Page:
• 9. Figure 6. Tucking “Shoehorning” in the Corners Left: Less aggressive tucking staring near helical engagement and rotating further into the corner Right: More aggressive tucking, helical placement at 11 o’clock, the stomach tissue is moved from 8 o’clock to a similar resting spot as the left panel Suction on the tissue invaginator can be applied either after the helical retractor is deployed or after closing the tissue mold and locking the helical retractor and tissue mold. Applying suction before closure of the tissue mold and advancing the device helps create space between the GE valve and the diaphragm to allow the tissue mold to be tucked further into the corner. Applying suction after the tissue mold and helical retractor are locked into position allows the device to be counter-rotated, enabling re-alignment of the tissue mold that has been assertively rotated into a corner, and opening up more space between the tissue mold and gastric wall for safer fastener deployment. NOTE: More aggressive tucking can be attempted by turning the device to the 8 or 9 o’clock position, AFTER placing the helix, but PRIOR to pulling the tissue to the desired level. Once in position, the operator can pull the tissue to the desired level and then rotate the tissue into the corner. However, the tradeoff here is that more aggressive tucking or shoe horning can result in thicker tissue in the corner and greater difficulty with placing fasteners. As a further note on thickness of tissue and the use of the tissue invaginator, it has been documented in a laparoscopic examination of patient who underwent the TIF procedure that fasteners can be placed through the diaphragm and crus capturing as much as a few cm from the edge of the crus. Such thickened tissue capture may place considerable strain on the fasteners and cause a failure of the plication in that area or possibly a small hole in the esophagus. Excessive fastener stress is most likely a result of the close proximity of the diaphragm, mediastinum and pleural space at the level of the GE junction, which are probably at particular risk of being pierced by stylets and fasteners. If the operator attempts to create a long flap valve by pulling the EsophyX device cranially to move the stylet ports or if the operator tries to place fasteners far into the corners (anatomically the posterior corner should pose the greatest risk given its proximity to the deep sulci and the rights crus) and high above the z-line increased fastener stress may occur. Whether working on the shallower fastener placements at 1-2 cm above the z-line in the corner or on the deeper fastener placement at 3 or more cm above the z-line, this risk should be substantially minimized by using the tissue invaginator (waiting 30 – 60 seconds after engaging The information contained in this document is the sole property of EndoGastric Solutions, Inc. Any reproduction in whole or in part without written permission of EndoGastric Solutions, Inc. is prohibited. Confidential 7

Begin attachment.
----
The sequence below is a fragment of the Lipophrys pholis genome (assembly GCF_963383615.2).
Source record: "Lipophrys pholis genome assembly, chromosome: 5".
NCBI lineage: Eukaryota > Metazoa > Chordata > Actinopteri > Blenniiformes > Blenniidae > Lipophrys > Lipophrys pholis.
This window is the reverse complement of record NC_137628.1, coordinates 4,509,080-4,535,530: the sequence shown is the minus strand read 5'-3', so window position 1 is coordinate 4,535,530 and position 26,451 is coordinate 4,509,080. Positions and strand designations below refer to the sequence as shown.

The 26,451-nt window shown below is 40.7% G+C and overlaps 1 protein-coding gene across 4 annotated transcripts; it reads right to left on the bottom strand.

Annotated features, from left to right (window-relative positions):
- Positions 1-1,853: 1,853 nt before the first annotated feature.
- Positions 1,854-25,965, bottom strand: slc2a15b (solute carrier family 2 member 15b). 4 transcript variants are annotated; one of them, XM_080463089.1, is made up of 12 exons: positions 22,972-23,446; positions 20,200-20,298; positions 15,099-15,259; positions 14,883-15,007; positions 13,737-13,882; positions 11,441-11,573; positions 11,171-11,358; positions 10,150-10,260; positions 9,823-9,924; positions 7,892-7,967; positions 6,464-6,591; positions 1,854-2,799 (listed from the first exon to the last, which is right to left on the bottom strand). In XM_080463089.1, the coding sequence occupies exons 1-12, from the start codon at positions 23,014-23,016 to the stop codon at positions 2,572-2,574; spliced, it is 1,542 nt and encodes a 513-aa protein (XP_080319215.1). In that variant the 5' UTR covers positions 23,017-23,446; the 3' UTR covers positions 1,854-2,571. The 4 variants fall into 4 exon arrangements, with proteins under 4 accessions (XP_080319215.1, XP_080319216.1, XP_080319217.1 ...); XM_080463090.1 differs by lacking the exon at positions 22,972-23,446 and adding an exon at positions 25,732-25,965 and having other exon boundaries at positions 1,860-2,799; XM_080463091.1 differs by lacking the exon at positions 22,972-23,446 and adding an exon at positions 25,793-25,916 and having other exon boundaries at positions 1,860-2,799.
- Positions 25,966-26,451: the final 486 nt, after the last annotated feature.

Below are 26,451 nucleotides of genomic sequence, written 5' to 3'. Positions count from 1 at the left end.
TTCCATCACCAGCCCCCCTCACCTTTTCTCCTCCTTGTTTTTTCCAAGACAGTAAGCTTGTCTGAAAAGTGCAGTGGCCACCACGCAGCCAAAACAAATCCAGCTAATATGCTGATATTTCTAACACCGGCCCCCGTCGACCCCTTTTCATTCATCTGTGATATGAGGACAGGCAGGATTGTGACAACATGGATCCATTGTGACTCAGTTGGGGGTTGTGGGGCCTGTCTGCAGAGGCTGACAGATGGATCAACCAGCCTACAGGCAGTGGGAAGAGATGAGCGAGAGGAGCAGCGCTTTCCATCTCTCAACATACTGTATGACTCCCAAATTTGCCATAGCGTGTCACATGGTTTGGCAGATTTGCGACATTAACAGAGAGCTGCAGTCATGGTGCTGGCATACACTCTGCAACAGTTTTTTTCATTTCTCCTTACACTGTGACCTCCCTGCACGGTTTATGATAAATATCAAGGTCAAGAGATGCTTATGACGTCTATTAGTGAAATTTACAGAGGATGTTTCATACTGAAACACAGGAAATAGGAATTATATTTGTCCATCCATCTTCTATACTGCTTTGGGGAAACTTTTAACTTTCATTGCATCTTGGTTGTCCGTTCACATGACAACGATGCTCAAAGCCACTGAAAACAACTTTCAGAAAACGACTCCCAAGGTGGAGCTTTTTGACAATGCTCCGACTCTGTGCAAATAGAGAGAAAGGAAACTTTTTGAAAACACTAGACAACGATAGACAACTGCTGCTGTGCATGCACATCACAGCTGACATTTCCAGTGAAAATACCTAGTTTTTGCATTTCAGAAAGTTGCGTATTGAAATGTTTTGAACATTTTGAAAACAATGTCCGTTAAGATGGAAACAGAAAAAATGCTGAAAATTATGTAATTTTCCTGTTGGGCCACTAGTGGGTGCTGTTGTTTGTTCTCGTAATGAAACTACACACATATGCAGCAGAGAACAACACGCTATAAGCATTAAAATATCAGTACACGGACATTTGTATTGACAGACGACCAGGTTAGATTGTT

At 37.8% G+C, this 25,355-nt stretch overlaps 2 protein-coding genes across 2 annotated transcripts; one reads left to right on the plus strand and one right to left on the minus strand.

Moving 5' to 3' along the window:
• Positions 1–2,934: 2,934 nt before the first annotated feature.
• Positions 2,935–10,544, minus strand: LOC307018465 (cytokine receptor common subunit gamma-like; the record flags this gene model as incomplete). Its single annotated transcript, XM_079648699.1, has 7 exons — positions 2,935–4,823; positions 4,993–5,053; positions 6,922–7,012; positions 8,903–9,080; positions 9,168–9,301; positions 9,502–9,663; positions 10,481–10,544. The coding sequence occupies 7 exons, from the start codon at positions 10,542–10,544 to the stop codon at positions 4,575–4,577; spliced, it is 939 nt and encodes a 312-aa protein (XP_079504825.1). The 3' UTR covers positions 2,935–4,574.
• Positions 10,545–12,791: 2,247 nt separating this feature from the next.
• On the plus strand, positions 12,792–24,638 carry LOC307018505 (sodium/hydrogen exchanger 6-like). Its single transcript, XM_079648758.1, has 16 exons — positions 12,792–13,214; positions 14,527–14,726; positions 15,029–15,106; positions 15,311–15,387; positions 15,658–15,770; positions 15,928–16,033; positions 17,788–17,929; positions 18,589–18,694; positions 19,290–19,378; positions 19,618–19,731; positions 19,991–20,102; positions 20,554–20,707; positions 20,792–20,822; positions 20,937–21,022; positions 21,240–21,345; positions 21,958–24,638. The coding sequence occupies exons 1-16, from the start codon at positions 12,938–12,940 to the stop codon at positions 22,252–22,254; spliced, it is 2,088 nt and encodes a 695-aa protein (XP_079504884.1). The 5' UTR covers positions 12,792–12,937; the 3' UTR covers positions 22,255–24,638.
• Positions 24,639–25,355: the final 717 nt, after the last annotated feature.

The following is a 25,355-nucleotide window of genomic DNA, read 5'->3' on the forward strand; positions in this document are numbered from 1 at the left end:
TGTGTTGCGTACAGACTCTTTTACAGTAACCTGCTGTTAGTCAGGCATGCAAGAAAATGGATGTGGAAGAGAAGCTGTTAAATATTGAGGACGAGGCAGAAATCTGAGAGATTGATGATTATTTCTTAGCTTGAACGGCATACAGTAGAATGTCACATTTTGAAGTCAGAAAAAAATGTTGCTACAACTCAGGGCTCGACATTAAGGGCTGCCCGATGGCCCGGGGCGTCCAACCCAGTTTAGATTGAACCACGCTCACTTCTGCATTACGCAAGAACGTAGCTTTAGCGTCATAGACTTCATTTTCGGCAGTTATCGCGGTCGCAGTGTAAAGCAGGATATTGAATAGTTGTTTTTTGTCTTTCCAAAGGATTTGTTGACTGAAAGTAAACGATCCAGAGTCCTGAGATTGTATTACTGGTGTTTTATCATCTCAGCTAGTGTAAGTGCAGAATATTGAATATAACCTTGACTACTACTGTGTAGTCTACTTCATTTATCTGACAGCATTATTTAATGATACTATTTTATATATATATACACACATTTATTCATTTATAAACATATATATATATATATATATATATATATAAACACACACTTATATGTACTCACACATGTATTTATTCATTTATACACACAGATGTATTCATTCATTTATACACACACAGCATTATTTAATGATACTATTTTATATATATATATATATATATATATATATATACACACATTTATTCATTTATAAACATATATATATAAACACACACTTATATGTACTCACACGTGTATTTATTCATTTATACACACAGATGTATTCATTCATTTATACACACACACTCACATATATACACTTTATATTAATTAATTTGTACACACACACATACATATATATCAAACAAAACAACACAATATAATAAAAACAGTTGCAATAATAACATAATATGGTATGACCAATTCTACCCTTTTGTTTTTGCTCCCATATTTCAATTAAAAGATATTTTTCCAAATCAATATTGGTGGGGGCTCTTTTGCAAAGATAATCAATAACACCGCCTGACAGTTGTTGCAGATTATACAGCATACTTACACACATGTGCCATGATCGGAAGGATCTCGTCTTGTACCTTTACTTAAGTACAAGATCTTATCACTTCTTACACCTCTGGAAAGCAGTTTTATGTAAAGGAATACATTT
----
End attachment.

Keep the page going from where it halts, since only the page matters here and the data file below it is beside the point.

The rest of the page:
• 10. the invaginator) to advance the device and tissues into the abdomen a couple of centimeters NOTE: If the operator pulled the device out, as described above, in order to get more length, then the goal should be to advance further into the abdomen than the distance the device was withdrawn. The device should slide the esophagus and the stomach over any diaphragmatic tissue which should be stiffer and more anchored in place with the invaginator engaged. In theory, the diaphragm remains in place while the desired esophageal and stomach tissue is allowed to slide over it. NOTE: This may not completely eliminate the capture of undesired underlying structures and tissue, but it should leave only a thin portion of the edges of the crus involved. Avoid developing a false sense of security from simply observing the stylets advancing into the lumen of the stomach but rather pay attention to analyzing the anatomical position. This technique described above should aid the clinician in avoiding trauma to and/or incorporation of the aforementioned critical structures during the creation of the valve. As a further safe guard against capturing too thick a portion of tissue, the stylet, in typical deployments, should have 1/3 to 1/2 of the available travel distance visible prior to placement of the fasteners. The more the stylet has to be advanced before it is seen through all the tissue layers, the more likely the tissue captured is too thick and may have a portion of the diaphragm or the crus involved. Once in position, the anterior stylet (which is more easily seen as it is further away from the corner) is advanced. If the tissue mold has been used to assertively tuck tissue into the corner, counter rotation of the device (out of the corner) with the tissue invaginator connected to suction may be needed to align the tissue mold, so that the stylet exits through the opening in the tissue mold. The fastener is then gently advanced over the stylet and deployed. In general, the operator will experience resistance as the fastener is advanced through the tissue planes. Once the fastener has begun to appear, the arrowhead tip of the stylet is retracted while pressure is maintained on the fastener pusher. In this fashion, the fastener is deployed over the stylet. At the very last, it may be helpful to push the fastener out a little more as the stylet is retracted. The posterior stylet is advanced and the fastener deployed following the same sequence of steps. After the first two fasteners have been placed at 11 o’clock, the device is reloaded. The helical retractor lock and suction are released, but the helical retractor is left attached. The tissue mold is loosened slightly and the steps of the procedure are repeated. The tissue mold is used to slide the tissue a little further into the posterior corner or to gain a bit more length. Two additional fasteners are then deployed in a slightly different position from the first set of fasteners. The The information contained in this document is the sole property of EndoGastric Solutions, Inc. Any reproduction in whole or in part without written permission of EndoGastric Solutions, Inc. is prohibited. Confidential 8